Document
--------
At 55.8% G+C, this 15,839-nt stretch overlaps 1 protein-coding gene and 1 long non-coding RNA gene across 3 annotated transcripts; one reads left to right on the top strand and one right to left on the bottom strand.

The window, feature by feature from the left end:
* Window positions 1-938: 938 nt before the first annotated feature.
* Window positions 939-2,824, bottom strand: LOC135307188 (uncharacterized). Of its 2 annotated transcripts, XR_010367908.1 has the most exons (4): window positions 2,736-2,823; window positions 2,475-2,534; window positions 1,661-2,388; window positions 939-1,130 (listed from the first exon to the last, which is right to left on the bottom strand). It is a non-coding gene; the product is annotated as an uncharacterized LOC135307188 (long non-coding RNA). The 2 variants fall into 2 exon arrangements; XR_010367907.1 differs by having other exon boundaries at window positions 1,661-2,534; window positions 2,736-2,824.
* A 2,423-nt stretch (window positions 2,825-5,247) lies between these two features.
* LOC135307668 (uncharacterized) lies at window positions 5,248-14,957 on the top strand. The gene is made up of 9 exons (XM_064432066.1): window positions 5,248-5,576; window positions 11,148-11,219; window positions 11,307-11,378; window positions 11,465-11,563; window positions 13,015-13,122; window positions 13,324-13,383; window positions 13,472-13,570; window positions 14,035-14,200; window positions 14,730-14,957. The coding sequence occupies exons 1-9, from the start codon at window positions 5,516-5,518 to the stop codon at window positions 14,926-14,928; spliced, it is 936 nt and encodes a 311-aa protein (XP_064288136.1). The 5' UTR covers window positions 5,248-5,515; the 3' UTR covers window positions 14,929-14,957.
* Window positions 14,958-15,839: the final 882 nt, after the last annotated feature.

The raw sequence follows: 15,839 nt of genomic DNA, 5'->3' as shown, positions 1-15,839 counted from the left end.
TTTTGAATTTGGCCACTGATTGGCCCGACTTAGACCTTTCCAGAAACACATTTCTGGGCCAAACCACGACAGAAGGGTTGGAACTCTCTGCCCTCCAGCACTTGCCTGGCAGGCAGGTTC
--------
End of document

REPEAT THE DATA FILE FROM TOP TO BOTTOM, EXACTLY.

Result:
At 55.8% G+C, this 15,839-nt stretch overlaps 1 protein-coding gene and 1 long non-coding RNA gene across 3 annotated transcripts; one reads left to right on the top strand and one right to left on the bottom strand.

The window, feature by feature from the left end:
* Window positions 1-938: 938 nt before the first annotated feature.
* Window positions 939-2,824, bottom strand: LOC135307188 (uncharacterized). Of its 2 annotated transcripts, XR_010367908.1 has the most exons (4): window positions 2,736-2,823; window positions 2,475-2,534; window positions 1,661-2,388; window positions 939-1,130 (listed from the first exon to the last, which is right to left on the bottom strand). It is a non-coding gene; the product is annotated as an uncharacterized LOC135307188 (long non-coding RNA). The 2 variants fall into 2 exon arrangements; XR_010367907.1 differs by having other exon boundaries at window positions 1,661-2,534; window positions 2,736-2,824.
* A 2,423-nt stretch (window positions 2,825-5,247) lies between these two features.
* LOC135307668 (uncharacterized) lies at window positions 5,248-14,957 on the top strand. The gene is made up of 9 exons (XM_064432066.1): window positions 5,248-5,576; window positions 11,148-11,219; window positions 11,307-11,378; window positions 11,465-11,563; window positions 13,015-13,122; window positions 13,324-13,383; window positions 13,472-13,570; window positions 14,035-14,200; window positions 14,730-14,957. The coding sequence occupies exons 1-9, from the start codon at window positions 5,516-5,518 to the stop codon at window positions 14,926-14,928; spliced, it is 936 nt and encodes a 311-aa protein (XP_064288136.1). The 5' UTR covers window positions 5,248-5,515; the 3' UTR covers window positions 14,929-14,957.
* Window positions 14,958-15,839: the final 882 nt, after the last annotated feature.

The raw sequence follows: 15,839 nt of genomic DNA, 5'->3' as shown, positions 1-15,839 counted from the left end.
TTTTGAATTTGGCCACTGATTGGCCCGACTTAGACCTTTCCAGAAACACATTTCTGGGCCAAACCACGACAGAAGGGTTGGAACTCTCTGCCCTCCAGCACTTGCCTGGCAGGCAGGTTC